The episode draws its plot from EC’s Crime SuspenStories, and little of the source material is changed. “Maniac at Large” illustrates how troubles from the outside eventually come inside. Misbehaving youth, social problems, and other local undesirables find their way into this public domain of knowledge.
Danner’s character, Margaret, thinks the library is a hideaway from the big bad world, but all that changes once news of another murder, the seventh so far in a series, occurs in a nearby park. Margaret’s panic soon come out at her new job, and she does not have a moment of peace until closing time. Or so she thought. The bossy Mrs. Pritchard (Salome Jens) has her new employee stay late, and Margaret’s anxiety only intensifies.
The episode being restrained to one locale is an advantage because this lair of literature is also an ideal center for paranoia. Once Frankenheimer establishes dread, it never goes away. It is also clear how much fun the cast is having with their roles in “Maniac at Large”.
Are You Afraid of the Dark? (1990-2000)
The Tale of the Quiet Librarian
The kids are not all right in “The Tale of the Quiet Librarian“. Kiki (Jodie Resther) gives both her fellow Midnight Society members and young people everywhere a reason to scream when she tells a story about what happens to loud children in libraries.
In this episode from the penultimate season of the original Are You Afraid of the Dark, a library is haunted by a voice-stealing spirit. Her next victims, Laurie (Shannon Duff) and Jace (Aaron A. McConnaughey), butt heads when they are partnered for an assignment. She has no time for fun, whereas he likes to goof around. So when Jace forgets a book they need in the library basement, both kids sneak in after hours. Big mistake because the library’s “silence is golden” rule is still in place.
Libraries are commonly seen as safe places, particularly for young people. This episode plays on that belief by imagining what happens when children become trapped in an everyday destination and hangout. Solitude and stillness make libraries a fertile setting for terror. And for the most part, this story conveys that idea despite the obvious constraints involved.
The audio design plays an important part in this story’s success, and the idea of a box stealing and storing sounds is clever. Not explaining Mercy MacGregor’s origin was also wise. The ending is rather bittersweet once viewers remember Laurie and Jace got lucky. It is obvious countless other kids did not fare so well when up against the Quiet Librarian.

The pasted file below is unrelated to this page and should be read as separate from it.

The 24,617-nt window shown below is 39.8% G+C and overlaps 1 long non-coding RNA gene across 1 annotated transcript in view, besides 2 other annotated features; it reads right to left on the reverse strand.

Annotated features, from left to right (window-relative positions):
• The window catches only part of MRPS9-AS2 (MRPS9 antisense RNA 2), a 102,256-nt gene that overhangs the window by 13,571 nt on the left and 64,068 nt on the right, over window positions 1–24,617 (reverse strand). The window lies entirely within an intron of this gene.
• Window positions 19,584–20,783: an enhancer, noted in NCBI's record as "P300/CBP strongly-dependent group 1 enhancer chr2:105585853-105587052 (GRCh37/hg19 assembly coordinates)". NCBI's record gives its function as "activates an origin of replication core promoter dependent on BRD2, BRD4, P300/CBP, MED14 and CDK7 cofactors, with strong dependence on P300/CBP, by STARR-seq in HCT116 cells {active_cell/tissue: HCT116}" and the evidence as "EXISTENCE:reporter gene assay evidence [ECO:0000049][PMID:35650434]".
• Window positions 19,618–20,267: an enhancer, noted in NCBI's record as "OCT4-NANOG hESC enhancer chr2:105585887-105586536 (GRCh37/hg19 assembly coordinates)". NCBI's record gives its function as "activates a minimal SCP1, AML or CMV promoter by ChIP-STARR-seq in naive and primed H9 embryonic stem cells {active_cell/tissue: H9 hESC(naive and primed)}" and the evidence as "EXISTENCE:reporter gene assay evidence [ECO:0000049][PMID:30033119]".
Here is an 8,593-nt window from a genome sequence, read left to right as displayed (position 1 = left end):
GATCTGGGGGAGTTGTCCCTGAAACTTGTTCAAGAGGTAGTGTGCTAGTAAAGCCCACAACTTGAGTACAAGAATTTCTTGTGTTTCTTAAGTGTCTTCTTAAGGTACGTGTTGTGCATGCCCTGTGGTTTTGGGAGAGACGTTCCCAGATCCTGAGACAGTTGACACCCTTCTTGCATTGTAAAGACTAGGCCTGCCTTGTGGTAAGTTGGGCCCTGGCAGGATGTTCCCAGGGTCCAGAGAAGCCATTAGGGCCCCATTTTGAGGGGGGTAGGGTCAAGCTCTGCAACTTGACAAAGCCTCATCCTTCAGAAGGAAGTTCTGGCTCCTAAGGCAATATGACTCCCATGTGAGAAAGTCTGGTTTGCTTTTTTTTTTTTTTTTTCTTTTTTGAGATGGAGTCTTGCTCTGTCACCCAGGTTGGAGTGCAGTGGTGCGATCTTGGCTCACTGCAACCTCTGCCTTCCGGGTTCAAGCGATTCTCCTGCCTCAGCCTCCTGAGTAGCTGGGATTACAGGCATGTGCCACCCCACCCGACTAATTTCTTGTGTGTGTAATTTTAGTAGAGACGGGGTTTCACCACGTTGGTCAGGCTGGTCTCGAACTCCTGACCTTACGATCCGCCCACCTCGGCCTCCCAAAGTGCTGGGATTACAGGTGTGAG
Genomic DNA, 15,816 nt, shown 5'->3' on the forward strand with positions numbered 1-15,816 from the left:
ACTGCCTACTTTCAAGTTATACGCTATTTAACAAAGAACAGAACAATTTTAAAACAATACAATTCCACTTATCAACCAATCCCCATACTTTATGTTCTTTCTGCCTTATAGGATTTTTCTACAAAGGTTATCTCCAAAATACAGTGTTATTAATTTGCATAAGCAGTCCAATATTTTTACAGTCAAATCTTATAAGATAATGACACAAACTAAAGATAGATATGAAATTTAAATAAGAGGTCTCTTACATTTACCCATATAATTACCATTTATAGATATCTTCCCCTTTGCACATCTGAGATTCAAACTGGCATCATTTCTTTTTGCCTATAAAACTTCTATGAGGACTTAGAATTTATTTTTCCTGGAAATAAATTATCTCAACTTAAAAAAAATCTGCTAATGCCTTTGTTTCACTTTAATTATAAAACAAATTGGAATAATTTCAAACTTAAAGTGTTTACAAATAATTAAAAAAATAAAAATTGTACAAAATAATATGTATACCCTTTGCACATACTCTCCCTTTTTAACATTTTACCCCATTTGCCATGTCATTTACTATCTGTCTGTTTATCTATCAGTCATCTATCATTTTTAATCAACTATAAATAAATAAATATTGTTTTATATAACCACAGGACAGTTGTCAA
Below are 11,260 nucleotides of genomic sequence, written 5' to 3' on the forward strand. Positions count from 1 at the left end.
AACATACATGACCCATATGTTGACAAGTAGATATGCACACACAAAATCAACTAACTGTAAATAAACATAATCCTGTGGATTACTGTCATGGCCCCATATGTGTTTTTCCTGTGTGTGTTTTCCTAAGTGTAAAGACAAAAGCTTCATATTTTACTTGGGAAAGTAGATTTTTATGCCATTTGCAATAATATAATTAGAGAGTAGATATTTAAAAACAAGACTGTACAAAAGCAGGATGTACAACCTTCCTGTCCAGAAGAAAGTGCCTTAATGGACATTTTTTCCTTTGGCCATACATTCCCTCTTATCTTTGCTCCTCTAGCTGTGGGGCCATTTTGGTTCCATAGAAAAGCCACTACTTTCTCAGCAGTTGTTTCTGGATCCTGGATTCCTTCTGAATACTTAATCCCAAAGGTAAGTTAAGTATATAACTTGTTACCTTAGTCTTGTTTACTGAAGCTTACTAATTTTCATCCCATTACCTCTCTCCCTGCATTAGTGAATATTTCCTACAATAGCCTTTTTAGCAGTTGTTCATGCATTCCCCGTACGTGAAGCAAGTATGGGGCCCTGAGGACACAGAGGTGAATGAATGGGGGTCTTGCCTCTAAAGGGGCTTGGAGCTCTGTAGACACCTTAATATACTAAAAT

The Girl Who Cried Monster
This Goosebumps story, originally published in 1993 before its television adaptation, is yet another spin on “The Boy Who Cried Wolf”. Like in Aesop’s fable, a young person has a habit of bending the truth for his or her own entertainment. Lucy Dark (Deborah Scorsone) makes it her life’s work to prank her gullible brother, much to her parents’ dismay. It is only when she starts telling the truth does no one believe her.
Lucy annoys everyone, and she tends to get away with her mischief. That changes once the local librarian, Mr. Mortman (Eugene Lipinski), reveals his true form when he thinks no one is looking. Lucy gets a glimpse at the real Mortman; the librarian is actually a bug-eating monster. No one buys into the girl’s claims, and that is only because she has lost their trust. So, Lucy decides she needs proof to back up her allegation.
There is something to be said about “The Girl Who Cried Monster” and its less obvious themes. Apart from the moral takeaway of why lying is bad, this story grotesquely explores assimilation. When Mr. Mortman fails to fit in, he is punished. Meanwhile, those who have learned how to better conform to their current environment are evidently better off for doing so. Then, there is the aspect of flawed victims, whose past behavior is held against them.
Luckily for Lucy, her parents do end up believing her. The book and episode vary in how this comes to pass, but the outcome is the same. What is even more fun is all the scene-chewing in the TV interpretation.
Series of Frights is a recurring column that mainly focuses on horror in television. Specifically, it takes a closer look at five episodes or stories — each one adhering to an overall theme — from different anthology series or the occasional movie made for TV. With anthologies becoming popular again, especially on television, now is the perfect time to see what this timeless mode of storytelling has to offer.